Vitamin D Binding Protein (Gc) Allele Variation Effects Response to Vitamin D Treatment

This study has been completed.
Sponsor:
Information provided by:
Creighton University
ClinicalTrials.gov Identifier:
NCT00650780
First received: March 30, 2008
Last updated: April 1, 2008
Last verified: March 2008
  Purpose

We have just completed a randomized, clinical trial of 100,000 IU Vitamin D3 given as a single dose at the beginning of winter. We found a wide range of responses to the dose. This study proposes that genetic differences account for some of the variation in response of 25(OH)D levels after treatment with oral Vitamin D.


Condition
Vitamin D Status

Study Type: Observational
Study Design: Observational Model: Cohort
Time Perspective: Cross-Sectional
Official Title: Vitamin D Binding Protein (Gc) Allele Variation Effects Response to Vitamin D Treatment

Resource links provided by NLM:


Further study details as provided by Creighton University:

Primary Outcome Measures:
  • Gc concentration and phenotype [ Time Frame: at 1st visit ] [ Designated as safety issue: No ]

Enrollment: 29
Study Start Date: October 2007
Study Completion Date: January 2008
Primary Completion Date: January 2008 (Final data collection date for primary outcome measure)
Groups/Cohorts
1
All of the subjects will have measurements of Gc concentration and phenotype

Detailed Description:

We suspect that the wide range of response is effected by other factors such as variation in Vitamin D binding protein (the major transporter of Vitamin D metabolites).

Gc, also known as Vitamin D binding protein (DBP), group specific component, or Gc globulin, is a 52-58 kDa multifunctional plasma protein, synthesized in the liver. The gene encoding for Gc is located on chromosome 4, and three common co-dominant alleles give rise to three phenotypes (Gc1s, Gc1f, and Gc2). Gc binds actin, recruits neutrophil leukocytes and converts into a macrophage- and osteoclast- activating factor. It also is the major transporter of Vitamin D and its' metabolites. Lauridsen et al. showed that Gc phenotype correlates with 25(OH)D levels in a group of postmenopausal women.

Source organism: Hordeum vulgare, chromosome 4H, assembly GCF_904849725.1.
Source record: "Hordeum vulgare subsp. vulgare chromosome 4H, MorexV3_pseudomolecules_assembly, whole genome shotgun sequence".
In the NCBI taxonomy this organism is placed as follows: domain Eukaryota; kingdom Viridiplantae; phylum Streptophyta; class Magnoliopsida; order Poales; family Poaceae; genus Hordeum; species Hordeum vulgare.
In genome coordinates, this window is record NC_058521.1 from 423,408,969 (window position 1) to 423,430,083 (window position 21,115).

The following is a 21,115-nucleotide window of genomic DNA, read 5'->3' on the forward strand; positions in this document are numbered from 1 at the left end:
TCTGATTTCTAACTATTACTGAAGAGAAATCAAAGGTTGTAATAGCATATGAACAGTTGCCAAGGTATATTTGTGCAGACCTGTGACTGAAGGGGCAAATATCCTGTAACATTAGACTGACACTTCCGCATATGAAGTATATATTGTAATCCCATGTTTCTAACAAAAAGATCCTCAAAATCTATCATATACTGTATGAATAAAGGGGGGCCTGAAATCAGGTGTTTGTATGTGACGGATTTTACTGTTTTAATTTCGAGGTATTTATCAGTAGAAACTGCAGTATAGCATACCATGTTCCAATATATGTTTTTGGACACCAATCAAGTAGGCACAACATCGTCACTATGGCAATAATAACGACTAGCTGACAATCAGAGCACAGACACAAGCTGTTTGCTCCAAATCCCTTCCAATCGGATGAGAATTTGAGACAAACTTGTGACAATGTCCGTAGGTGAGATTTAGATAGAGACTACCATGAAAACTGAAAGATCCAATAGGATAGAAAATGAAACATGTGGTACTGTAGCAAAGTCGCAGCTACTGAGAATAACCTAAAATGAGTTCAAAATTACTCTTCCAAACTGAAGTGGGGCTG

This study proposes that Gc phenotype accounts for some of the variation in response of 25(OH)D levels after treatment with oral Vitamin D.

  Eligibility

Ages Eligible for Study:   19 Years to 90 Years
Genders Eligible for Study:   Both
Accepts Healthy Volunteers:   Yes
Sampling Method:   Non-Probability Sample
Study Population

This study will include thirty males and females who took part in a previous study of a single oral dose of vitamin D.

Criteria

Inclusion Criteria:

  • Must be willing to participate with an additional blood draw.
  • Must have been in the previous study.

Exclusion Criteria:

  • Will not be eligible if not a part of the previous study
  Contacts and Locations
Choosing to participate in a study is an important personal decision. Talk with your doctor and family members or friends about deciding to join a study. To learn more about this study, you or your doctor may contact the study research staff using the Contacts provided below. For general information, see Learn About Clinical Studies.

Please refer to this study by its ClinicalTrials.gov identifier: NCT00650780

Locations
United States, Nebraska
Creighton University
Omaha, Nebraska, United States, 68131
Sponsors and Collaborators
Creighton University
Investigators
Principal Investigator: Laura Armas, MD Creighton University
  More Information

No publications provided

Responsible Party: Laura Armas, Creighton University
ClinicalTrials.gov Identifier: NCT00650780     History of Changes
Other Study ID Numbers: Creighton4
Study First Received: March 30, 2008
Last Updated: April 1, 2008
Health Authority: United States: Institutional Review Board

Keywords provided by Creighton University:
Viatmin D, 25-hydroxyvitamin D, Vitamin D binding protein

Additional relevant MeSH terms:
Vitamin D
Ergocalciferols
Vitamins
Micronutrients
Growth Substances
Physiological Effects of Drugs
Pharmacologic Actions
Bone Density Conservation Agents

ClinicalTrials.gov processed this record on August 18, 2014